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ICPC TO QUERY LAWMAKERS ALLOWANCES

By NBF News

The Independent Corrupt Practices and Other Related Offences Commission (ICPC) is seriously looking into allegation made by former President Olusegun Obasanjo in the size of allowances being collected by members of the National Assembly.

Also, the anti-graft agency had commenced investigation into how members and management of the legislative arm of government had been utilizing funds released for constituency projects throughout the federation.

The Chairman of the Commission, Justice Emmanuel Ayoola dropped the hint yesterday in Abuja at the sixth edition of the Chairman Guest Forum, which had the Director-General of the Nigerian Television Authority (NTA), Mallam Usman Magawata, as special guest.

Justice Ayoola told the gathering, which converged on the ICPC auditorium. 'We will use the allegation made by former President Olusegun Obasanjo that the National Assembly is corrupt to question the size of allowances of the lawmakers. We will commence investigation on the legal propriety on the size of the allowances; we want to know whether any criminal offence has been committed on the size of the allowances. If we do not find anything, we will report and if we find something we will tell the world what we have found.'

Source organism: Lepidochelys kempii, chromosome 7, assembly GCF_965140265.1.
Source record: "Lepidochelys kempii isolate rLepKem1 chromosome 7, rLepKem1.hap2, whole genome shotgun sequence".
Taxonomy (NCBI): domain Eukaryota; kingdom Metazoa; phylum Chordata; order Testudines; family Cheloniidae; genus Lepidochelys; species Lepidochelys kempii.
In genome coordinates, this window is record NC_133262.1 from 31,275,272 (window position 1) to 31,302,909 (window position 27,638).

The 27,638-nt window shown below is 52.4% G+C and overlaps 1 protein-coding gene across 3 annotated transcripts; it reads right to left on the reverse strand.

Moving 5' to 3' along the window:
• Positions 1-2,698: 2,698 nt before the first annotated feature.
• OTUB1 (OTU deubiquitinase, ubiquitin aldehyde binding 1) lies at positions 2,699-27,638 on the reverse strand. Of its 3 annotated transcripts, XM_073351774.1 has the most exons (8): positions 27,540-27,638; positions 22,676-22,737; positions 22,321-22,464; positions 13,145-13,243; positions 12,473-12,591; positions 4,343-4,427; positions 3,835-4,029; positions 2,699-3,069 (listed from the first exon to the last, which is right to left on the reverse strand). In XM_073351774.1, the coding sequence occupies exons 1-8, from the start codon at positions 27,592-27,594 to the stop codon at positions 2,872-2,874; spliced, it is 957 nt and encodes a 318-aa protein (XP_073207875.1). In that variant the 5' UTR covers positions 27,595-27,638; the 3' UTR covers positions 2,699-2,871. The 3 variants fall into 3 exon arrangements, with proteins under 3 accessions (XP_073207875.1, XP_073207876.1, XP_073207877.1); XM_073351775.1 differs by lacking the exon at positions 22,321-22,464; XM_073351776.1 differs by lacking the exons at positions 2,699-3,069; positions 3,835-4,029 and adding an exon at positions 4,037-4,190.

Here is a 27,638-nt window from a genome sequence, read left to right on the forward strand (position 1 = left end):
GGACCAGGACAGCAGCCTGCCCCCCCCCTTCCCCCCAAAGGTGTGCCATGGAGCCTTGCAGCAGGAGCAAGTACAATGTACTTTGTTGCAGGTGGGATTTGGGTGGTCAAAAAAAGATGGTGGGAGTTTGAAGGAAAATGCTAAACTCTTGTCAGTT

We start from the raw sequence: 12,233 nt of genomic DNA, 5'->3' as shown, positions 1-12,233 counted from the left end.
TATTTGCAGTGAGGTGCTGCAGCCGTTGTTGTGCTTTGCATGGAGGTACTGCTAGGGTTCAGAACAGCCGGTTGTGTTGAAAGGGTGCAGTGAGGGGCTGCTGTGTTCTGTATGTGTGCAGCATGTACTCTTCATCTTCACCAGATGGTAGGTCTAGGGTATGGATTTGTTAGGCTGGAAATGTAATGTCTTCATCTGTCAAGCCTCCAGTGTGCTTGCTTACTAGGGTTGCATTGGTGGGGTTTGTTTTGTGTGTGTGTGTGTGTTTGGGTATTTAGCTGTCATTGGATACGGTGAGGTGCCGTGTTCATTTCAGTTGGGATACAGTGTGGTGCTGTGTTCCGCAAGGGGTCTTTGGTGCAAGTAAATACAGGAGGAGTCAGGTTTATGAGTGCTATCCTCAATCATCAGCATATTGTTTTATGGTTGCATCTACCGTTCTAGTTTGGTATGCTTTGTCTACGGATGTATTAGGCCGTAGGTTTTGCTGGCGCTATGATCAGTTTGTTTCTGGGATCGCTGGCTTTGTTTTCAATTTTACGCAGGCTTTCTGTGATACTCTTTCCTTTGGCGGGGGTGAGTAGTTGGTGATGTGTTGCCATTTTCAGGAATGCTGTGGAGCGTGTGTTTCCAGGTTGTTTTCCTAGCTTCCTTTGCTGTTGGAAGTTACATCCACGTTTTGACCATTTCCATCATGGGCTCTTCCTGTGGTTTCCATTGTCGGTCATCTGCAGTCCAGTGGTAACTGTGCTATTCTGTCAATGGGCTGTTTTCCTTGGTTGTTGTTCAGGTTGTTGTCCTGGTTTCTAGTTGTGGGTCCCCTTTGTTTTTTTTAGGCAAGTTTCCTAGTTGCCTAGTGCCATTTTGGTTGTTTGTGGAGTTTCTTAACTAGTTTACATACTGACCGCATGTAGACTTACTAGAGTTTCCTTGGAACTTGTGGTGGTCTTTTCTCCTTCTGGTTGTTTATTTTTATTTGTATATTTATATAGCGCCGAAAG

Justice Ayoola explained that the commission had developed pro-active strategy to ensure that corrupt people did not go-scot free, adding that the ICPC would provide a platform for Nigerians to screen those aspiring to public offices. 'The commission has also embarked on system review activities that will cleanse the ministries, departments and agencies of hidden corrupt practice. In this regard, the ICPC has already commenced an investigation of the management of constituency projects and has requested the National Assembly to submit some data.' Continuing, he said: 'We have already collected data from most of the state legislature in regard to the practice they adopted in the management of constituency projects to enable us to assess which aspects of the execution of such projects offend the ICPC Act.

He explained that the constant increase in the number of petitions received by the commission is a mark, not only of an increased awareness by the citizens of their rights to demand accountability from those who were entrusted with the exercise of government power or entrusted with public funds; but it is also a measure of the growing widespread revulsion of the citizens to corruption.

The Director-General of the Nigerian Television Authority (NTA), Mallam Usman Magawata, in his lecture commended the ICPC for its tremendous achievements in the fight against corruption in Nigeria, particularly its ability to be credible and the verification of allegations brought to it by the public before pursuing such claims in the court of law.

Magawata narrated how he became the D-G NTA saying, he believed he was given the position after being tested and trusted and for this reason decided to use the opportunity he had been given to serve the nation selflessly in a transparent and honest manner.